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Figure 4 - A sheet metal oblique cone

Therefore if you take another cut parallel to that base circle, such as OP in figure 5a, then the section is also remarkably a circle. This is Apollonius' [I4] proposition. Anyone familiar with similar triangles from their school days will see it's true.

There is one other slice not parallel to the base circle that produces a circular section known as the subcontrary section and Apollonius was also credited with the discovery. Simply flip the cone round 180 degrees about it's axis* and align at the angle D and the base angle D+A becomes the subcontrary angle. Any section parallel to the angle D+A (MN in figure 4) will produce a circular section. This is Apollonius' [I5] proposition.
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Figure 5a - Subcontrary Angle D+A b)Oblique Cone and Sphere section

Figure 5b shows if a perpendicular line from the base circle to the cone apex is drawn this will form the central axis/diameter of a sphere. Where the cone and sphere intersect will be also be a subcontrary section. A worked mechanics problem and neat application of the subcontrary section.

With the subcontrary section being circular it's frequently used in sheet metal work as the segments of an oblique tapered (or plain) bend. If you want to tackle the mathematics then I refer you to Prof. J. McCoy's work below.

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Figure 6 - Circular section EF parallel to the base circle BC

Using ConeT2.01 and clicking the subcontrary check box the section angle is directly set to the subcontrary angle GH. By default the software rotates the section about the central axis, see figure 6. I've used the same letter notation as Dickason [2] in figure 7 which shows if you want the section diameter to be the same as the reported diameter TD the section must be rotated about the SD axis*. The section MN just emphasizes that the SD axis is the bisected axis, please note its section is elliptical and not circular. The AD axis is the bisected angle of the scalene triangle BAC which then means SG = SF and SH = SE thus GH has to be the same diameter as EF.

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Figure 7 - Using Conet2.01 with the subcontrary section

A section that is neither parallel to the base circle or subcontrary will produce either an ellipse, parabola or a branch of a hyperbola [I9]. Figure 8 show the ellipse section.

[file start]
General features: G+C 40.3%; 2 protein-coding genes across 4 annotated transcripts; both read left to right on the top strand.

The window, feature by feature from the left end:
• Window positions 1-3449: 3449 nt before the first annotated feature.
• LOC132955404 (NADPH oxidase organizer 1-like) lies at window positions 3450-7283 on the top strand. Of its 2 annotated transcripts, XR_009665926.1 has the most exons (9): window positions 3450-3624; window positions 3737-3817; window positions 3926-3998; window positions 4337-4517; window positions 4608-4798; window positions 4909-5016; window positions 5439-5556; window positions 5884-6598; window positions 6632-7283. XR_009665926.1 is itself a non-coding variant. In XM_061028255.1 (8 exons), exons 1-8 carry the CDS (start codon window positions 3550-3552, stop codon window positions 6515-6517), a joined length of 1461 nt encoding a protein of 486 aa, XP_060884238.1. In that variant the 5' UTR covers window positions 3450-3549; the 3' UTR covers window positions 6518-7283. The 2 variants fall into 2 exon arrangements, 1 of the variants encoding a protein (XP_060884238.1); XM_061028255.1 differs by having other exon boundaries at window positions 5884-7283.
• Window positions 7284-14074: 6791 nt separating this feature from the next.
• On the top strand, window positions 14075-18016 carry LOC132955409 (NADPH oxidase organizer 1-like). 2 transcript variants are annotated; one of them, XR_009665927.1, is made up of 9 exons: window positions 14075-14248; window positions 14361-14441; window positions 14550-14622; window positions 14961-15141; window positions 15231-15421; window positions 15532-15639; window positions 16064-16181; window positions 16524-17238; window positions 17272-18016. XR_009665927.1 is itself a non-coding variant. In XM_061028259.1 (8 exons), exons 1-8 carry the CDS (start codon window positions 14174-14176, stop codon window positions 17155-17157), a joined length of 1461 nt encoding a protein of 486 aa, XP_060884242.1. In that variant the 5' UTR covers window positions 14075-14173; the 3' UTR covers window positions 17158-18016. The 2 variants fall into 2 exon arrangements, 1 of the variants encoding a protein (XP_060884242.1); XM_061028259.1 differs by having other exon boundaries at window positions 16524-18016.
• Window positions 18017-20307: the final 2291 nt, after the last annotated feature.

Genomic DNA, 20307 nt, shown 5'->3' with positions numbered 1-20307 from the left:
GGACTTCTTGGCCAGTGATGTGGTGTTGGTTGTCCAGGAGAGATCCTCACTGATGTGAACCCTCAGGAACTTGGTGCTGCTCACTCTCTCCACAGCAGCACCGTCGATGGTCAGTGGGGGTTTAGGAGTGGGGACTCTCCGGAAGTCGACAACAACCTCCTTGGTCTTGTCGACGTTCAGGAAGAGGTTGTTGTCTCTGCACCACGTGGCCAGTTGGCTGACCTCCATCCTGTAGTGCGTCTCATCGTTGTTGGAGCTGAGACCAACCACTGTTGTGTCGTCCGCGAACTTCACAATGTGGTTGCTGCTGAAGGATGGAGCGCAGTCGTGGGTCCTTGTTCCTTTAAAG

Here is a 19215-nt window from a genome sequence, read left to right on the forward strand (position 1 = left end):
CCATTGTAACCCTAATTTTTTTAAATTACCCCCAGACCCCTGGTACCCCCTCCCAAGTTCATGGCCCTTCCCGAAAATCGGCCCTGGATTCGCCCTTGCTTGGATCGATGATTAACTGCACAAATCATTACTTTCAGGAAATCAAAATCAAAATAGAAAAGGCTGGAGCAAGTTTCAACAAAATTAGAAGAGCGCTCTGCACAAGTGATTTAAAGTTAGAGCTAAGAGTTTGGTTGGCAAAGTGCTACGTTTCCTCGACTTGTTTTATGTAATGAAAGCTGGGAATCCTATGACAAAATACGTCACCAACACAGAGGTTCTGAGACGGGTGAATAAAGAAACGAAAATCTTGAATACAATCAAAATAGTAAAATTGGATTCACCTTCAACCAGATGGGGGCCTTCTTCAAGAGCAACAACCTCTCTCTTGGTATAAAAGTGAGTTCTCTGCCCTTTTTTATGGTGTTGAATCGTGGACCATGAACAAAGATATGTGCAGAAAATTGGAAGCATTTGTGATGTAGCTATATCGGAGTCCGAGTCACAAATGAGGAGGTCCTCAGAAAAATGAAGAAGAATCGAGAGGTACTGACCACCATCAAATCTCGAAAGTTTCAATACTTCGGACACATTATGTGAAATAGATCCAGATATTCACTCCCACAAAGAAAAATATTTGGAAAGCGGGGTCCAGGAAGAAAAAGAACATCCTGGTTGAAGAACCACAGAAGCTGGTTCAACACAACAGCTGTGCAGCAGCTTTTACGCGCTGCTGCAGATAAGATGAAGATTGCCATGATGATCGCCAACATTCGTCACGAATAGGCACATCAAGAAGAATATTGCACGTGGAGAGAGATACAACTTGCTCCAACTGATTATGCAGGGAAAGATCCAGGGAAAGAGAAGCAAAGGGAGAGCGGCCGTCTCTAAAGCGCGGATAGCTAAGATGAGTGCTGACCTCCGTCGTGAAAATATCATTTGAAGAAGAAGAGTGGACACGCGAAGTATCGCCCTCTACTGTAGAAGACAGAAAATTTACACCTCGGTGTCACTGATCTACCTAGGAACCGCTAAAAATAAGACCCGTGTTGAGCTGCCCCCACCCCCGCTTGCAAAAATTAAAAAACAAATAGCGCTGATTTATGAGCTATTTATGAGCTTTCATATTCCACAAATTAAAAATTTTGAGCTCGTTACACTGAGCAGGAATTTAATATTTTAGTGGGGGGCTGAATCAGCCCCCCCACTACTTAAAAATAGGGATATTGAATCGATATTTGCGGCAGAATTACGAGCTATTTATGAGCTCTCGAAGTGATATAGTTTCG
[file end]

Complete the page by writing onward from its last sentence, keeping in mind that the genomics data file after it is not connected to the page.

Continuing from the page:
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Figure 8 - An oblique cone with a section that is not parallel to the base circle

The ellipse section can be utilized for tapered segmental bends in sheet metal work. I've written more here. Please note you can apply the above Apollonius construction method to an oblique cone to find the diameter to parameter ratio and thus the ellipse.

The above examples are considered special cases because where the section plane intersects the base circle plane the intersection is perpendicular to the axial triangle and the diameter. The axial diameter is known as the a principal diameter and the angle of ordinates are perpendicular to the diameter.

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Figure 9 - Conjugate Diameters and Axes

Figure 9 shows what happens when the ellipse axes are not perpendicular. The ordinates are parallel to the intersection formed between the section and base circle planes. It is important to still select an axial triangle at 90 deg. to the intersection, but you can see the angle of ordinates is no longer 90 deg. in the above cone. The figure also shows the ordinates which are common to the circular section and the ellipse. Those coincident ordinates,QV which were used to great effect in finding the parameter earlier. The conjugate diameter will be parallel to the ordinates but is in the centre of the diameter. Remember the diameters must split the ellipse (or circle) in half to be true diameters and not just chords.

The curve is found exactly the same way as the example above where QV^2 = PV.VR, see figure 10.

  • Again start by drawing diameter to scale and the parameter line PL perpendicular to the diameter at either end.
  • Join the opposite end of the diameter to L in this case LP'
  • To find the ordinate,Q and Q' at V then lay off a construction line at the angle of ordinates as predicted by the cone geometry.
  • Draw a line perpendicular to the diameter through V to find R along the line LP'
  • Transfer VR to a construction line perpendicular to angle of ordinates passing through V.
  • Transfer VP to the same line.
  • Draw a circle whose diameter is given by VR+VP on the construction line and where the circle intersects the ordinate passing through V then Q and Q' shall be found which is the square root of PV.VR